Friday, December 7, 2012

St. Ambrose and Plan A

St. Ambrose reads a 4th century text message.
Over the past few months, I've had some discussions with a group of guys concerning the vocation to the priesthood. One of the themes is "Do Plan A, Don't live a Plan B life".

What this means is that if God is calling you to the priesthood and you are attracted to it, then that's Plan A. It fits. Your life is oriented for it. It's in your nature. Pursue it. Even the difficulties will be things that you're cut out for.

However, sometimes we don't want to do Plan A. In the case of priesthood, we may not have any good role models in the priesthood. We may not have many (any) peers who choose the call. We don't get encouraged by our friends or family. Chicks won't dig us. So we go to Plan B.

Plan B is the next best thing. It's like instead of a Porsche, we get a Corolla and just drive it really fast. We settle. Why settle? For reasons listed above. The priests we know or are aware of may be lazy, boring, old or worse. We may have been turned off by the scandals of pedophilia and Bishops covering it up.

We don't have any friends who want to be priests or see religion as important. We feel alone in the decision because there's nothing like priesthood. It's particular and unique.

We may have no friends or family who support us in the decision. The pressure to marry, have kids, make money and do other things that would make us happy (according to them) keep us from pursuing it.

And chicks won't dig us. They will. But it's sort of counter-productive. And the quality of chick can be a little different from the usual girl next door type.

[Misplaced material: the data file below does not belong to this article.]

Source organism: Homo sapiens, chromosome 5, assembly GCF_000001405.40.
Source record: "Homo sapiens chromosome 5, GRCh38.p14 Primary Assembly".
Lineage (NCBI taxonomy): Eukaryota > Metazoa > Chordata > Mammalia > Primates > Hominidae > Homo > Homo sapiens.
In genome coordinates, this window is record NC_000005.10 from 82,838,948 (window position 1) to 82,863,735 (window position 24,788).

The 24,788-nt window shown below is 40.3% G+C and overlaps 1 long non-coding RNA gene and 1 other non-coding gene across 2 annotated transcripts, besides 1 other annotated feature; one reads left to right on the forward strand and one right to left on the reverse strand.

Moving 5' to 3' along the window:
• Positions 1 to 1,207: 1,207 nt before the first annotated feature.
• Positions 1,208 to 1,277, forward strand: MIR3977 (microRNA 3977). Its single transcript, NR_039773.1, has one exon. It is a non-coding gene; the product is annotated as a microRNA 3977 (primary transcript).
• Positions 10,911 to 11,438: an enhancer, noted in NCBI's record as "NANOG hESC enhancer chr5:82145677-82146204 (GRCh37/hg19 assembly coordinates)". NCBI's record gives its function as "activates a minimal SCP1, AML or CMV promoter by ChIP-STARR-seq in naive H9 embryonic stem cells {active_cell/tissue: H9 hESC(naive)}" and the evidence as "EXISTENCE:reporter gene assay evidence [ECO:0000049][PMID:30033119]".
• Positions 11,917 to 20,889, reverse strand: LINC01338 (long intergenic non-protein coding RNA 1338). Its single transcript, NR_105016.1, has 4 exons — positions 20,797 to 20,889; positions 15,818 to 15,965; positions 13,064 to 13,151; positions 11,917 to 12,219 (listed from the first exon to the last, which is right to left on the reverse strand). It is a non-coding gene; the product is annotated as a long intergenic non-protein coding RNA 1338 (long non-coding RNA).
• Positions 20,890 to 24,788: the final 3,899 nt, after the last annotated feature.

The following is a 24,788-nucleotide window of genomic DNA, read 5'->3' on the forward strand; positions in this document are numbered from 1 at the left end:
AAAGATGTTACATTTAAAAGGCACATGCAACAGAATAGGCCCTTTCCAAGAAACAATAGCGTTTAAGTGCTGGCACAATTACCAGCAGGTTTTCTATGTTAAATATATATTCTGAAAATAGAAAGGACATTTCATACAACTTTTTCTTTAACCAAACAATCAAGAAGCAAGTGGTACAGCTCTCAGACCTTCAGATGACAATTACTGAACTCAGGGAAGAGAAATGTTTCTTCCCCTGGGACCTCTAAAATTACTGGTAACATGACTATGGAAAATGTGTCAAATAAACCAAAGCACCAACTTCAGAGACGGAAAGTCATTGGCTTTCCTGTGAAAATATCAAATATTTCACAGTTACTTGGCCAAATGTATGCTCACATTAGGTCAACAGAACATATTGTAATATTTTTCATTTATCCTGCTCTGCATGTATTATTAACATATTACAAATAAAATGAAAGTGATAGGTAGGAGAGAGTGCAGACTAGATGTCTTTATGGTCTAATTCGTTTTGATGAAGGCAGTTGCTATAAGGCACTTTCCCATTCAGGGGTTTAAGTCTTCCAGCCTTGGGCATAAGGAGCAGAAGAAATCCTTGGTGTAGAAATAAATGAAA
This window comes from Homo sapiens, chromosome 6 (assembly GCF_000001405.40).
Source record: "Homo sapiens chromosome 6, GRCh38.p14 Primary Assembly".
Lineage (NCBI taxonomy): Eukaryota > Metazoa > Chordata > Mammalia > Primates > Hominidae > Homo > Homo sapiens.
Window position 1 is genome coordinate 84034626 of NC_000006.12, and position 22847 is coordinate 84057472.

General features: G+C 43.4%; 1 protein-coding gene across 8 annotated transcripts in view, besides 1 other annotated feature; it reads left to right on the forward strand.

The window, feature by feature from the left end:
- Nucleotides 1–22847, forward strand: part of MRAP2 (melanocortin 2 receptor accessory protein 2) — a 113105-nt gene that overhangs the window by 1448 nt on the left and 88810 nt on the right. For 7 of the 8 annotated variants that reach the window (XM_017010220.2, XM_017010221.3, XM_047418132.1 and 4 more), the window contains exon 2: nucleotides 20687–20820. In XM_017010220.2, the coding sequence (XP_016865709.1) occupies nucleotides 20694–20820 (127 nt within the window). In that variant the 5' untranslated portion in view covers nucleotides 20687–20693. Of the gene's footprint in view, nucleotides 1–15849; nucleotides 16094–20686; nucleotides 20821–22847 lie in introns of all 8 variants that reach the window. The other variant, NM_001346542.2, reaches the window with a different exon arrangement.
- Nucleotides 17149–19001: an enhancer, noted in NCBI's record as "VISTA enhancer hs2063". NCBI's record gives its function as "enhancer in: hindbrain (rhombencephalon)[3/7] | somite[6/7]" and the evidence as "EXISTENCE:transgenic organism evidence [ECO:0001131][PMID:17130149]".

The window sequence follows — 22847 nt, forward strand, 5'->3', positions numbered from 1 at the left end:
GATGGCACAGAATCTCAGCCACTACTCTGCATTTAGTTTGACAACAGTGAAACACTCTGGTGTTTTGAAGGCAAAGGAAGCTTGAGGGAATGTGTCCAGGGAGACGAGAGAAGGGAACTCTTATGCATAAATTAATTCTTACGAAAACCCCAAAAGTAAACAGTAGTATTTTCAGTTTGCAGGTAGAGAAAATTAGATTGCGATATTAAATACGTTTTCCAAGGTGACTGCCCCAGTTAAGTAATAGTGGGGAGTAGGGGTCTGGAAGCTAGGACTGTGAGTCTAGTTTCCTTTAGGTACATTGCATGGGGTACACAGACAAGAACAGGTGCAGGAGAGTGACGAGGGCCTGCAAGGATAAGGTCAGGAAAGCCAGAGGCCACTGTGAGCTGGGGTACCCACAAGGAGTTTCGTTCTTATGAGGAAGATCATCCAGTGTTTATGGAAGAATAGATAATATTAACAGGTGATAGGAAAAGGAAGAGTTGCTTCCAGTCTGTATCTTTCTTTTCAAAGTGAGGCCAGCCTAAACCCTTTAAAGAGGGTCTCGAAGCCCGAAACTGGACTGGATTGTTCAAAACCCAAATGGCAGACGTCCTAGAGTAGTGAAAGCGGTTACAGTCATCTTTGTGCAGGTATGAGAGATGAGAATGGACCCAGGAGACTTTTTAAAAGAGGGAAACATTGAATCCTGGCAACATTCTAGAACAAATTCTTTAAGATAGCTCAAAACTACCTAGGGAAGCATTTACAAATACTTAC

If Plan A is priesthood, and that's God's plan for you, it will be with you your entire life. You can suppress it, hide it, and try to ignore it, but it's on you. You can do whatever it is you want. Free country. You can do Plan B or C or D with your life. But why live a second best life?

If God wants you to be a priest, he'll give you what you need to do it. Which leads us to the saint du jour, Ambrose.

St. Ambrose was born around 339 in what is now France, the son of the Roman prefect of Gaul.  Following his his father's footsteps, Ambrose embarked upon a career in law and politics and by 370 AD, he had become the Imperial governor of Northern Italy.  When the episcopal see of Milan became vacant in 374, the people demanded that Saint Ambrose be made their bishop.  The neighboring bishops and the Emperor convinced him to accept this call as the will of God, and so the catechumen Ambrose was baptized and ordained first deacon, then priest, then bishop, all in a single week! 
St. Ambrose would later make a Christian of St. Augustine

This politician-turned churchman was profoundly aware of his lack of preparation for this great responsibility and so set himself immediately to prayer and the study of Scripture.  His deep spirituality and love of God's Word married together with the oratorical skill acquired in law and politics made St. Ambrose one of the greatest preachers of the early church. 

God pursued Ambrose so fiercely that he even got the complete RCIA process in a week (which made him a better Catholic than some who go through Sister's 2 year sharing-and-journeying process of enlightenment and empowerment)!

Ambrose was fit for it. He faced heretical sects that even had infiltrated the highest offices of the Church. SHOCK AND HORROR! He was threatened to turn away from Catholicism and join in the heresy. It would have been easy but the easy way didn't work for him. 

It wasn't Plan A.

I got this line from an old cop show on teevee. On an episode of "Crossing Jordan", the director of forensics or something was leaving his post and having doubts. Jordan, who crosses, told him, "This is what you're good at. No one has gone through the five stages of death and dying in this position and survived like you." Or something like that.
Crossing Jordan was a real thing. Seriously.

If you can die and rise in a vocation, it's yours. And for Christians, dying and rising is the way we live. It's Plan A.